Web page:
October 11, 2012 9:21 am
The average twenty-something probably spends at least 20 hours of her life putting together Ikea furniture. Between the infuriating little wooden pegs, to the pieces left over at the end that almost certainly have a place in your furniture, Ikea occupies a strange place in our hearts and homes.
But what if you never had to assemble another Malm again? Enter: the robots. One group has figured out how to program robots to convert a set of instructions into commands and execute them. New Scientist spoke with Niel Dantam, the researcher behind the project:
“You want to somehow capture the important aspects of the human’s motion and transfer that to the robot,” says Dantam. “Think about how you’d tell someone how to make a cake,” he says. The way people follow those steps may vary. “An adult might bend down over the counter to work while a child may stand on tiptoes.”
Other people have worked on this problem too. In a paper out of MIT, researchers talk about writing an algorithm that will have robots assemble Ikea furniture on their own. They write about why Ikea furniture is a good goal for robot development:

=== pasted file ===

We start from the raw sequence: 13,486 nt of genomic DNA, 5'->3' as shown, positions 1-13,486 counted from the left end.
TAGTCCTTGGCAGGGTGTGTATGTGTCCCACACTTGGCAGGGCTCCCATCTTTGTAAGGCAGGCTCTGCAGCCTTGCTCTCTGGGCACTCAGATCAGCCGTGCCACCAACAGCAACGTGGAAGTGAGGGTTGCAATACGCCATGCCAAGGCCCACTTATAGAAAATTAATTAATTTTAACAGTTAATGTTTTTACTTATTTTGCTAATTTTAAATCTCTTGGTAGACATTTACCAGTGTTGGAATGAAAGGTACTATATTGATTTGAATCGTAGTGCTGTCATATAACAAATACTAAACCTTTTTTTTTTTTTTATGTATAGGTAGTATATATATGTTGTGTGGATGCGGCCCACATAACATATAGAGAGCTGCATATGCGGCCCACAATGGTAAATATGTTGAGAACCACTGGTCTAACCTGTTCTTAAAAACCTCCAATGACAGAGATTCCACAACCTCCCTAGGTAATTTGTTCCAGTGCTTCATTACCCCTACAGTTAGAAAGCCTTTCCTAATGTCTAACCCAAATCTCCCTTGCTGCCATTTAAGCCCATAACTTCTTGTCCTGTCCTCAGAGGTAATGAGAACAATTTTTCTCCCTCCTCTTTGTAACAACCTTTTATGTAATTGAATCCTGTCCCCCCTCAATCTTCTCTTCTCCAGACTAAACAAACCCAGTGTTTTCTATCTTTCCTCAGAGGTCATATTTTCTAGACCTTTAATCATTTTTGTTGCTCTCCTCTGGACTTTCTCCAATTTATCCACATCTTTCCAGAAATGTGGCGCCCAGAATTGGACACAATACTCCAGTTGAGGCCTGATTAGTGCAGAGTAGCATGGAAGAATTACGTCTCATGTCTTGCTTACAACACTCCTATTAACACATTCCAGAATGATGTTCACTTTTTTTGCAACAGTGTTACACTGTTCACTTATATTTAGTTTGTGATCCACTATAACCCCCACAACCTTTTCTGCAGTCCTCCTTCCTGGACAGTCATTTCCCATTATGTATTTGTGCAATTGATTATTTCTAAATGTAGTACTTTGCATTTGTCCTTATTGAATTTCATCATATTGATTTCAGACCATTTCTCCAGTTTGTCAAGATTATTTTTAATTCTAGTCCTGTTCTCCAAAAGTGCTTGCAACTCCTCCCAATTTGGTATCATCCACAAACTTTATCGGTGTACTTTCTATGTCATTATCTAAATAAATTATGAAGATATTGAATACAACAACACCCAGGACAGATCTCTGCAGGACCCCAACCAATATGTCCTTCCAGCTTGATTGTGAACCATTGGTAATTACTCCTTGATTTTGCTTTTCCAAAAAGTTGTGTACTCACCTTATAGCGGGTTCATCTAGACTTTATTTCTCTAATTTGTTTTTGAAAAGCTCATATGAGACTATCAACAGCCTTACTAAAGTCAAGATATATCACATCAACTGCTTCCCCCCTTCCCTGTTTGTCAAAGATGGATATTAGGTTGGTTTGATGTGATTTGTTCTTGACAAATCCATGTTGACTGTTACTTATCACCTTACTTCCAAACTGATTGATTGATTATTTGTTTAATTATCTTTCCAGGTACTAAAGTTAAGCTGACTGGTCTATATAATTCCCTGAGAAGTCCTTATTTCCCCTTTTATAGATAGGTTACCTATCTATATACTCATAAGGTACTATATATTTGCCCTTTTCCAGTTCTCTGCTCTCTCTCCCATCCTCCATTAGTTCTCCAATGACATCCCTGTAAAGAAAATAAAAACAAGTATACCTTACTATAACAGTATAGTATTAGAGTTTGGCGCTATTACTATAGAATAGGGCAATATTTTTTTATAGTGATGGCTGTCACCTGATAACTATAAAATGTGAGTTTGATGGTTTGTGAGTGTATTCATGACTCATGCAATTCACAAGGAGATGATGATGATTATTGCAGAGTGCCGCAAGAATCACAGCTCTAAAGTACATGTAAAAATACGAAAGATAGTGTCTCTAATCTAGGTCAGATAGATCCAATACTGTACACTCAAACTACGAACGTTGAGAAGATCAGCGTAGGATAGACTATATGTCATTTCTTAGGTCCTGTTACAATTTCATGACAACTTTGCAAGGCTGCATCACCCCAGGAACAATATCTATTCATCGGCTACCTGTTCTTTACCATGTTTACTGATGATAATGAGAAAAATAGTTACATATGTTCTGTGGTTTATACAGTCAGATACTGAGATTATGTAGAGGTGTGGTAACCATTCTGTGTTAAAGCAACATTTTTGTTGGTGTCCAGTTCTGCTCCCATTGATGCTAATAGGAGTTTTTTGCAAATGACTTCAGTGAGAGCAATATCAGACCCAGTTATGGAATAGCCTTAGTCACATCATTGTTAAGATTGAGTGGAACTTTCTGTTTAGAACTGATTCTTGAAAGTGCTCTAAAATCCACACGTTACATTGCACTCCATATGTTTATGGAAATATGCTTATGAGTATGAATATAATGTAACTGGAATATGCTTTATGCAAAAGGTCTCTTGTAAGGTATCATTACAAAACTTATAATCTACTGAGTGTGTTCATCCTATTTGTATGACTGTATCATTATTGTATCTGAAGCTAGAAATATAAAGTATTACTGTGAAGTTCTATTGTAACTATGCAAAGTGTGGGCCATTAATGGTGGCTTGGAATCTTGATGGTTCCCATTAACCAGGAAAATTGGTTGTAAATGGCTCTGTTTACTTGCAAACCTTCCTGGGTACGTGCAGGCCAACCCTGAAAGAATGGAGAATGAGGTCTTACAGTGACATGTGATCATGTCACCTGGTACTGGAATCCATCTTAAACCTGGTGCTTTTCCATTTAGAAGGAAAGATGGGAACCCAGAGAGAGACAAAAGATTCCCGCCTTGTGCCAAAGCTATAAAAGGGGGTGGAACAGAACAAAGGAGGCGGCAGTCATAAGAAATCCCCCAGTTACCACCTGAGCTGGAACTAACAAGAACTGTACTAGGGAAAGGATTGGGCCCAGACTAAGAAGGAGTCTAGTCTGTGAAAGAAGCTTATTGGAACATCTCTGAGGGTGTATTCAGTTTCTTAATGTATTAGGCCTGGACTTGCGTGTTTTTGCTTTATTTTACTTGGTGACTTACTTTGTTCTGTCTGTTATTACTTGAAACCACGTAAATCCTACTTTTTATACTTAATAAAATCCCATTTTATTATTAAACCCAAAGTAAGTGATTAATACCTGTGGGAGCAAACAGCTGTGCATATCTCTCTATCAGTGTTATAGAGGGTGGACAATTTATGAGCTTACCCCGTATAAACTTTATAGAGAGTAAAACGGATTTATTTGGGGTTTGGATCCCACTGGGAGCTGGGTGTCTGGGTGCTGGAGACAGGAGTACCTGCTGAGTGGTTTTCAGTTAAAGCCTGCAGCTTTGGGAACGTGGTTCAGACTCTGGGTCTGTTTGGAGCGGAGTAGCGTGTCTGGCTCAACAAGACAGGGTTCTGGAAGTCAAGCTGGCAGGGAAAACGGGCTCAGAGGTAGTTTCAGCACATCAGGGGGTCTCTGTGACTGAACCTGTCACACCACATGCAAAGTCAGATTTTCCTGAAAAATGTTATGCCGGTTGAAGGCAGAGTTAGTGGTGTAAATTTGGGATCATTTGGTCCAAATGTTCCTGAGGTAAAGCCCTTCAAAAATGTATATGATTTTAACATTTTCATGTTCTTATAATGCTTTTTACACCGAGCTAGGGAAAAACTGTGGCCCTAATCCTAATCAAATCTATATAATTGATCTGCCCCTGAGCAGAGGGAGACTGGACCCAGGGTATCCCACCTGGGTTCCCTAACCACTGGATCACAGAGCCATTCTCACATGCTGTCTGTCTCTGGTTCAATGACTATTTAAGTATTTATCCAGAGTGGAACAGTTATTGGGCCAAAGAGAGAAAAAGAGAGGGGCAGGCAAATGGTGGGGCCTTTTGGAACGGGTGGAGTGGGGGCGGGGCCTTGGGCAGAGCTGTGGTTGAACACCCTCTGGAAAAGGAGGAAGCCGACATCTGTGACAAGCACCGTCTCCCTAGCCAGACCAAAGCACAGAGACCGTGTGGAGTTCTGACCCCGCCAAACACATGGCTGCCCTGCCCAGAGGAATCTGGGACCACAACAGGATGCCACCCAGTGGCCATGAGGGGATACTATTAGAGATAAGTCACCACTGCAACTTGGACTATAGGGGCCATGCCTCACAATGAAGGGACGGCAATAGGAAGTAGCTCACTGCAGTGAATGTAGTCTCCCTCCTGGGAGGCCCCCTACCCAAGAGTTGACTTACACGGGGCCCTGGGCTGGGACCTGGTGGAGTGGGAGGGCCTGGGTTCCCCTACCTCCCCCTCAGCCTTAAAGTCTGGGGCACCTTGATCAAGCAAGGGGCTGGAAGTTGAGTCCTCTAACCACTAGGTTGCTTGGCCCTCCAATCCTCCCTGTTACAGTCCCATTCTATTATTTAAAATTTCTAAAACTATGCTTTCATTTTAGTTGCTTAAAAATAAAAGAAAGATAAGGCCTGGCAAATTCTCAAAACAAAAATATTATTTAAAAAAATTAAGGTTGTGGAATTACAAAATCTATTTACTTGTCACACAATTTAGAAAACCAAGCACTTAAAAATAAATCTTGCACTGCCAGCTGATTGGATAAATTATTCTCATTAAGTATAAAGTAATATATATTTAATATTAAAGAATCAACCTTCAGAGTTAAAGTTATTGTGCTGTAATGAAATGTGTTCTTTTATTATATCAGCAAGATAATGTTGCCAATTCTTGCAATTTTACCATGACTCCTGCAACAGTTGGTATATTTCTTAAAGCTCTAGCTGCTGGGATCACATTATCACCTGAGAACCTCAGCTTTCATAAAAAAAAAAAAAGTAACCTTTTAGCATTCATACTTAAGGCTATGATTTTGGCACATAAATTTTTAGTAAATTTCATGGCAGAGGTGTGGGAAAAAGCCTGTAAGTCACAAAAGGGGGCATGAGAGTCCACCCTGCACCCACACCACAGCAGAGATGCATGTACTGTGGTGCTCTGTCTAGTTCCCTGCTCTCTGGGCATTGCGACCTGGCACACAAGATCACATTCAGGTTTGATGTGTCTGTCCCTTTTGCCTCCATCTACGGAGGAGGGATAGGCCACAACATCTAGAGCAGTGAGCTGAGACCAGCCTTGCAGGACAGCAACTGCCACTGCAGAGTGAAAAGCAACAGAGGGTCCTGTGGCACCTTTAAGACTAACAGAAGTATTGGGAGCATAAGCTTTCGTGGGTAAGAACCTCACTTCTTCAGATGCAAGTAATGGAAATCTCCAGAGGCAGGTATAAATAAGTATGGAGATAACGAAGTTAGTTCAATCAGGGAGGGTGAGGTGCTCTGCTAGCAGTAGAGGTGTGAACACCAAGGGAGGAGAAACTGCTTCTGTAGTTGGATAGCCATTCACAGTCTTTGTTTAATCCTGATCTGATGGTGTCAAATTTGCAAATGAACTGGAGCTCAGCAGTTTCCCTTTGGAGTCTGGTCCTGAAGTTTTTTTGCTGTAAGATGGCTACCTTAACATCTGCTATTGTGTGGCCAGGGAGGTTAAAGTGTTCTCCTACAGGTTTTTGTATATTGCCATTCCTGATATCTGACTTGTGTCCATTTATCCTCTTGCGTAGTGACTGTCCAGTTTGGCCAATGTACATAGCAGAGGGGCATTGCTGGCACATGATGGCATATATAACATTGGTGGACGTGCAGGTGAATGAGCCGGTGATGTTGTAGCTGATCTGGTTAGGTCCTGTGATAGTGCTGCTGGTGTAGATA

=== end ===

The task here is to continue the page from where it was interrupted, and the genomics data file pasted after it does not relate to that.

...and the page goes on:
The Ikea furniture assembly system has a very versatile architecture. It makes use of almost all the possible ways of making a Robust and ideal mobile manipulation system.
Ikea already uses robots to make and package their products. Here’s a video of the MOTOMAN robots that create the “Billy” bookcase.
Now, from start to finish, Ikea could be entirely robotized. Of course, we’ve been hoping to get robots to do our Ikea building for us for a while now. In 2006, The New York Times ran an article about robots “stepping into daily life.” One of their examples was bots that could assemble furniture:
At Stanford University, for instance, computer scientists are developing a robot that can use a hammer and a screwdriver to assemble an Ikea bookcase (a project beyond the reach of many humans) as well as tidy up after a party, load a dishwasher or take out the trash.
But these days, we’re even closer than we were to robot slaves assembly our pressboard dressers.
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